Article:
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The Rock Just Launched a YouTube Channel, And He’s Asking Social Media Stars To Help Him Find His Edge

Even though Forbes named The Rock the highest paid actor in Hollywood last week, he defers to stars like Lily Singh & Gigi Gorgeous to show him the ropes on his first videos. Is asking today's young influences for help his smartest business move yet?

Dwayne Johnson The Rock

Dwayne “The Rock” Johnson

Shutterstock

“Dude, you just created what could potentially be the biggest channel on YouTube.” That was the pronouncement from an emphatic Lilly “Superwoman” Singh to Dwayne “The Rock” Johnson in a video announcing the launch of Johnson’s new YouTube Channel, Seven Bucks Digital Studios, in collaboration with the digital entertainment company Studio 71.

READ MORE: ‘Ballers’ Season 2 Premiere: Dwayne Johnson’s Return Rocks, But Doesn’t Ball Super Hard

Seven Bucks Digital Studios will be the newest division of Seven Bucks Productions, the production company behind Paramount’s “Baywatch,” New Line Cinema’s “Shazam,” and Dreamworks’ “Alpha Squad Seven,” all starring Johnson. The company was co-founded by Johnson and Dany Garcia. Studio 71 is a multi-channel network representing over 1,000 channels, which has partnered with RocketJump on “Video Game High School” and the comedian Colleen Balinger (“Miranda Sings!”).

Johnson already has a robust online presence, (with 100 million followers across social media platforms), and he is certainly not the first celebrity to launch a YouTube channel. But with this channel, titled simply “The Rock,” Johnson is attempting something no celebrity with his reach has before: Putting his considerable Hollywood weight behind some of YouTube’s biggest stars to create original digital content.

Singh–YouTube’s crown princess with 9.7 million followers–got the plum gig touring Johnson around a fictional YouTube hit factory for the launch video. The unlikely duo opens doors into studios housing a motley crew of YouTubers, including trans beauty vlogger Gigi Gorgeous (2.3 million followers), funny gamer Markiplier (13 million), comedian Grace Helbig (2.96 million), and many others with equally large online reaches.

READ MORE: YouTube’s Dilemma: Why Online Stars Struggle to Make Good Movies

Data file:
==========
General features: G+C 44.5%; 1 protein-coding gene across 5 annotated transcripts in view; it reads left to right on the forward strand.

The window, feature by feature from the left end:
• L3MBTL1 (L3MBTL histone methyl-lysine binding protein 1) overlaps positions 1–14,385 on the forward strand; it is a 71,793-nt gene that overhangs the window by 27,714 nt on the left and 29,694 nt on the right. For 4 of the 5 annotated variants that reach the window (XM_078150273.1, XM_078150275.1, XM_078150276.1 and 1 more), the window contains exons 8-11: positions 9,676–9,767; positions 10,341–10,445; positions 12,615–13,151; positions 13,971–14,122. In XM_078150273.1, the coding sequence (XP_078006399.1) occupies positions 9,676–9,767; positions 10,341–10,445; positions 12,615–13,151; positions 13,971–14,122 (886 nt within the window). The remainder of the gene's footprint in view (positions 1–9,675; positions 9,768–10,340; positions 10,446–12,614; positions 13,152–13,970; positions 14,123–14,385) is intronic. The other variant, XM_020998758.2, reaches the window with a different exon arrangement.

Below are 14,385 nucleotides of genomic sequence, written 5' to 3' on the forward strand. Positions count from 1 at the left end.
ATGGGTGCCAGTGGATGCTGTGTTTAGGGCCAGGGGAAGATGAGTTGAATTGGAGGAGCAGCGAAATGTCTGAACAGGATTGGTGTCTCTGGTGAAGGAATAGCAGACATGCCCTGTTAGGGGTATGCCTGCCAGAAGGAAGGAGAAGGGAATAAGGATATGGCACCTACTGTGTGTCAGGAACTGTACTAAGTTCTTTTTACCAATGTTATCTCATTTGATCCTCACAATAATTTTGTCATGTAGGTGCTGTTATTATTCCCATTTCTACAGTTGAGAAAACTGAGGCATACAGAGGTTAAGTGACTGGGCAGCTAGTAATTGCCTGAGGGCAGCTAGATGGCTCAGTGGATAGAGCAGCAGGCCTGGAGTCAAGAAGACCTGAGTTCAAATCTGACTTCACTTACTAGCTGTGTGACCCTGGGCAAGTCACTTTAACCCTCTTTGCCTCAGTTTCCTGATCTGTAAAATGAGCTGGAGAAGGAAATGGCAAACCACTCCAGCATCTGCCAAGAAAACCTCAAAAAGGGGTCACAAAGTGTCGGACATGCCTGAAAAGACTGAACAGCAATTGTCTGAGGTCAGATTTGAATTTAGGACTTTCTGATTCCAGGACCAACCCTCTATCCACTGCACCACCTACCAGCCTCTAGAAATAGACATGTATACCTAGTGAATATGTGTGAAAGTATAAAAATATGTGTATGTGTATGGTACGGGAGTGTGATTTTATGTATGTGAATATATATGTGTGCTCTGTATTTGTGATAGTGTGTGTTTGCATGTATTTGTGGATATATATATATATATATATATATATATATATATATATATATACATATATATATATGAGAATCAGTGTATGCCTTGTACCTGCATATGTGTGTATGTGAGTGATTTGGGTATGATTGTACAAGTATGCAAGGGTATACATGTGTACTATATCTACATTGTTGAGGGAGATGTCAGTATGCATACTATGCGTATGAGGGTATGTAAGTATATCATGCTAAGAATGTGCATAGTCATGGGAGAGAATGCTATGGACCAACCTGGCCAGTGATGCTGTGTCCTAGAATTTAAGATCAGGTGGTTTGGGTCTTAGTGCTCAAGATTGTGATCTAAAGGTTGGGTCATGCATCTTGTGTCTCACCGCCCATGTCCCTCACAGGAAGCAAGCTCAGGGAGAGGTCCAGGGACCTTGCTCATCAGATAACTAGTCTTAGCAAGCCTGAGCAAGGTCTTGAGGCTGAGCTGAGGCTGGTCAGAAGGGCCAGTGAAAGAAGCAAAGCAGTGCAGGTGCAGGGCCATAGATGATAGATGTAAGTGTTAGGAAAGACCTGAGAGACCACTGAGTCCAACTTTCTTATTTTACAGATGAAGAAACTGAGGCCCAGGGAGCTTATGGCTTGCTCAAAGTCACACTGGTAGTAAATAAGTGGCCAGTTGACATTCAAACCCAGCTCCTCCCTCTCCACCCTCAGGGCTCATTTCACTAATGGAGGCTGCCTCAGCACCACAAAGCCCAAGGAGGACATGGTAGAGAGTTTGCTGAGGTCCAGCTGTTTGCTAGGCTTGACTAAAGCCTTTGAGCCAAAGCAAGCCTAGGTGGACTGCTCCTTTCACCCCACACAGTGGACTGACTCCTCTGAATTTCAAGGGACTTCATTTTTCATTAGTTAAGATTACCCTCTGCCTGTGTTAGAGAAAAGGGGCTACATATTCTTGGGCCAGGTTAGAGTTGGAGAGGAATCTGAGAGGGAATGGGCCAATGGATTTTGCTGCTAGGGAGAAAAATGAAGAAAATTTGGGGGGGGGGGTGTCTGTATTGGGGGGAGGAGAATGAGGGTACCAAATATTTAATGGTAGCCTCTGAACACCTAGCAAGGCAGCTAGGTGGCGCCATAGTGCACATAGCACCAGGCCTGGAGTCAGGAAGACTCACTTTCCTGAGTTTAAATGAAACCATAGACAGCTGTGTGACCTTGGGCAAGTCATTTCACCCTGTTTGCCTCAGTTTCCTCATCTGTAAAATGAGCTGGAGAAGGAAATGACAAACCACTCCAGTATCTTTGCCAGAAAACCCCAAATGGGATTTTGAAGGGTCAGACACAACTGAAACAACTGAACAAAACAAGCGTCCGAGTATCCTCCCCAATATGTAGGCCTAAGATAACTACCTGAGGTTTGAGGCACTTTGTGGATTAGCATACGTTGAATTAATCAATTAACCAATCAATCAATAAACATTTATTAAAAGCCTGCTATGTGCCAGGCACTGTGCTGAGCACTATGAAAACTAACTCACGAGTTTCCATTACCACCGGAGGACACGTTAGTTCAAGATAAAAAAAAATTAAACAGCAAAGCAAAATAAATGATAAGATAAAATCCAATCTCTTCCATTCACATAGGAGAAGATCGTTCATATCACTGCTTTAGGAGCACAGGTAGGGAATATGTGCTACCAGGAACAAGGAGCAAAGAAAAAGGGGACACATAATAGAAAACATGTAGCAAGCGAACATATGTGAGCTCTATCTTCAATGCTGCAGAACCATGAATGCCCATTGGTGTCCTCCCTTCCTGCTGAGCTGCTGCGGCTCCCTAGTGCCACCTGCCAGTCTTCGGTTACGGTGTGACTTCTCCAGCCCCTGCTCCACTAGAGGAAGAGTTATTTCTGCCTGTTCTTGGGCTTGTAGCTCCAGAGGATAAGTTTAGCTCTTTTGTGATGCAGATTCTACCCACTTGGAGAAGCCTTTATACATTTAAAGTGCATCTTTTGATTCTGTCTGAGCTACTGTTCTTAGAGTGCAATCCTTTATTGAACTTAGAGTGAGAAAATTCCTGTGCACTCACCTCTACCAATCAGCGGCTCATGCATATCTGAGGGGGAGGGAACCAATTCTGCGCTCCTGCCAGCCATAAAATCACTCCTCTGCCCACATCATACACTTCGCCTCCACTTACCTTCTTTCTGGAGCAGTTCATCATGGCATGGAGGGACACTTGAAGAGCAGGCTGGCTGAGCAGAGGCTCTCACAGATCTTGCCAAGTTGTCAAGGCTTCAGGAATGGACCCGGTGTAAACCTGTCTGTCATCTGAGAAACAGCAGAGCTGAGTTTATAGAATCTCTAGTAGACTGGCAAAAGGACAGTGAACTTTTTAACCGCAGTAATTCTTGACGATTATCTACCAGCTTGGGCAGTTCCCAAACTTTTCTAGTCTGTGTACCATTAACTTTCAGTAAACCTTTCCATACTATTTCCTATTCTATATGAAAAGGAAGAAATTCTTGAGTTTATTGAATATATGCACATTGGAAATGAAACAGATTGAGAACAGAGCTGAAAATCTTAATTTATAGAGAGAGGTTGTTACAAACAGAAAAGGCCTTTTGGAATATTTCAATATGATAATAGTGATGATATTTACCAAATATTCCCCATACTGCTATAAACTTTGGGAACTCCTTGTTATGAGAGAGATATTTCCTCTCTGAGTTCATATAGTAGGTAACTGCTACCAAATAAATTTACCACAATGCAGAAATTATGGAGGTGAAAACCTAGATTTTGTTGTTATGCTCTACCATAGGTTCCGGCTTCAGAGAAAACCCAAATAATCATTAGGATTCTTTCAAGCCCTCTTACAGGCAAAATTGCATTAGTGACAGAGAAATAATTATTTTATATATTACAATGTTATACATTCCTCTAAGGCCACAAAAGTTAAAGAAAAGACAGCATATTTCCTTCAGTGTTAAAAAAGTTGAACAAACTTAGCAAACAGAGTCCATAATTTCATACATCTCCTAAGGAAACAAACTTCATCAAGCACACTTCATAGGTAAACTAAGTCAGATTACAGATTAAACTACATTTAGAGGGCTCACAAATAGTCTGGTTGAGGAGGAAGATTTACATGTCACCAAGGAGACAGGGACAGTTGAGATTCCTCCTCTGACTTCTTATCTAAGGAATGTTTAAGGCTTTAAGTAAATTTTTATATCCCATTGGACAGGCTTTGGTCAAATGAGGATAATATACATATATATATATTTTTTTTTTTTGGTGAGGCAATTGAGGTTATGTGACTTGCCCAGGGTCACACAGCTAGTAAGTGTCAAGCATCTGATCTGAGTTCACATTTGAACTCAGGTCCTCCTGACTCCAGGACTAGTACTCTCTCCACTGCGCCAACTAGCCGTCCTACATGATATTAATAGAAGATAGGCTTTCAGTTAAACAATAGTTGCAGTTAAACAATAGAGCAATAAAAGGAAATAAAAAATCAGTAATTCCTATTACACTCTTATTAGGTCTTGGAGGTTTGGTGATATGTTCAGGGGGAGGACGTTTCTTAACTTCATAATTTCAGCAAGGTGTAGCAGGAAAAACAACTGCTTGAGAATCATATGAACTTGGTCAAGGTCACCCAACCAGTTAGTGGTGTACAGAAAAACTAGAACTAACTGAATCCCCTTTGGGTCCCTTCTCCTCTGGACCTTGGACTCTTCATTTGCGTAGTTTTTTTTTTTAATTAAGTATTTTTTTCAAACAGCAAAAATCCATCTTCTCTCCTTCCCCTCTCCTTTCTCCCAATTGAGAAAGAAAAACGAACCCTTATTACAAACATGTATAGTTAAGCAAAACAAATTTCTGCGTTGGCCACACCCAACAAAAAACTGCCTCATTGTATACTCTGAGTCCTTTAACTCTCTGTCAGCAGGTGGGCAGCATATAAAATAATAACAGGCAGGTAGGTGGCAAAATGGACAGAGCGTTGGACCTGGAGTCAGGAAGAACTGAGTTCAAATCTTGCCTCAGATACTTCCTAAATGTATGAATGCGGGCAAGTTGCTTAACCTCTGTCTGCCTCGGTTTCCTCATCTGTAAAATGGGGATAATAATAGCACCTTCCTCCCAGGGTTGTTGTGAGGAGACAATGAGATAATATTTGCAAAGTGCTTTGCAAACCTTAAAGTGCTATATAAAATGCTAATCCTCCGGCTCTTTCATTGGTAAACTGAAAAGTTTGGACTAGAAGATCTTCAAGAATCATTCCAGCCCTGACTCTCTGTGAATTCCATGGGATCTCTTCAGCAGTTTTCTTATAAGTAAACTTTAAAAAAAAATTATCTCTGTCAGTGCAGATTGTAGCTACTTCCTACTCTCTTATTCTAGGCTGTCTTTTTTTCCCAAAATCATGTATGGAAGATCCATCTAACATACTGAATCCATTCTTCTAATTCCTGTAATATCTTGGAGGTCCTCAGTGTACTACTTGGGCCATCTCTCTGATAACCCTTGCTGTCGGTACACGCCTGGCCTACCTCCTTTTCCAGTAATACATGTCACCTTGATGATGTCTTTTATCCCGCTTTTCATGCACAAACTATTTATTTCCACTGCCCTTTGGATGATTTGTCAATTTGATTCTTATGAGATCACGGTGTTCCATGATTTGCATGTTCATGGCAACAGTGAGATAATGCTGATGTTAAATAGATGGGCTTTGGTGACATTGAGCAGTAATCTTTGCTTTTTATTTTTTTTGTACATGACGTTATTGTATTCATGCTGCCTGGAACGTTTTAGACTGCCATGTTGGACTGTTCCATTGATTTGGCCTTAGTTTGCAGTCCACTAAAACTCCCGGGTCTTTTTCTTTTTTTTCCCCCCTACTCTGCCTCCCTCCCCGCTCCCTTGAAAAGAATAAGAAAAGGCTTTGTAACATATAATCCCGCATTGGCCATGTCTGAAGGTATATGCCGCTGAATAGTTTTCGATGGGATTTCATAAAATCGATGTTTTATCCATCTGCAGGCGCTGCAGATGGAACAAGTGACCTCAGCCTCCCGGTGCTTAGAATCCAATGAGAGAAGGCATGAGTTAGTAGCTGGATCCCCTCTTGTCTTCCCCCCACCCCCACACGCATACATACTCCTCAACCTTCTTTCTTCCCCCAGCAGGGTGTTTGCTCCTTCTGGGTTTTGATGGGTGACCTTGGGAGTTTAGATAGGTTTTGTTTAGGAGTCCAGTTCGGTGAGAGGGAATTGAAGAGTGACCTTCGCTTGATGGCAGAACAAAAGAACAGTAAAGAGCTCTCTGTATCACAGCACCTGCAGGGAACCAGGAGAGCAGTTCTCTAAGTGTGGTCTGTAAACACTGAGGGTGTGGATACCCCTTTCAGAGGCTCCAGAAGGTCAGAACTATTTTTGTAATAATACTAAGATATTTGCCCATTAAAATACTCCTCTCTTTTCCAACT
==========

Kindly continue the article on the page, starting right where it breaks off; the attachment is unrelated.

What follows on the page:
Johnson appears in another video with Singh titled “How To Be a YouTube Star,” chock full of uncomfortable sexual advances. The dynamic between the two works well. Johnson may not win an Academy Award anytime soon, but his sizable charm and winning smile have won audiences over. The same could be said for Singh. The dialogue may feel forced, the jokes may be unabashedly tired, but at least “Superwoman” and “The Rock” are in it together.

Though studio execs are chomping at the bit to cash in on online star power, no YouTuber has yet successfully crossed over into traditional film and television roles in a major way. The comedian Bo Burnham (who has since renounced his Internet origins) has appeared on sketch shows “Key and Peele” and created the series “Zach Stone is Gonna Be Famous,” before MTV cancelled it after one season. Anna Akana (1 million) had small roles in “Hello, My Name is Doris,” and “Ant Man,” for which she also has a writer’s credit. Helbig has produced and starred in feature length films released digitally, which have so far been financially but not critically successful. It is worth noting that the YouTubers who appear in Johnson’s initial video fall mainly in the category of YouTubers who have not yet crossed over.

But Johnson and his YouTuber crew seem content to stay in the digital sphere. Johnson is smart to meet them on their terms, using his movie star cache to bank on the enormous online presences of YouTube’s rising stars. It is a mutually beneficial arrangement. By working with YouTube talent in their space, rather than transplanting them into his, Johnson just might have the last laugh.

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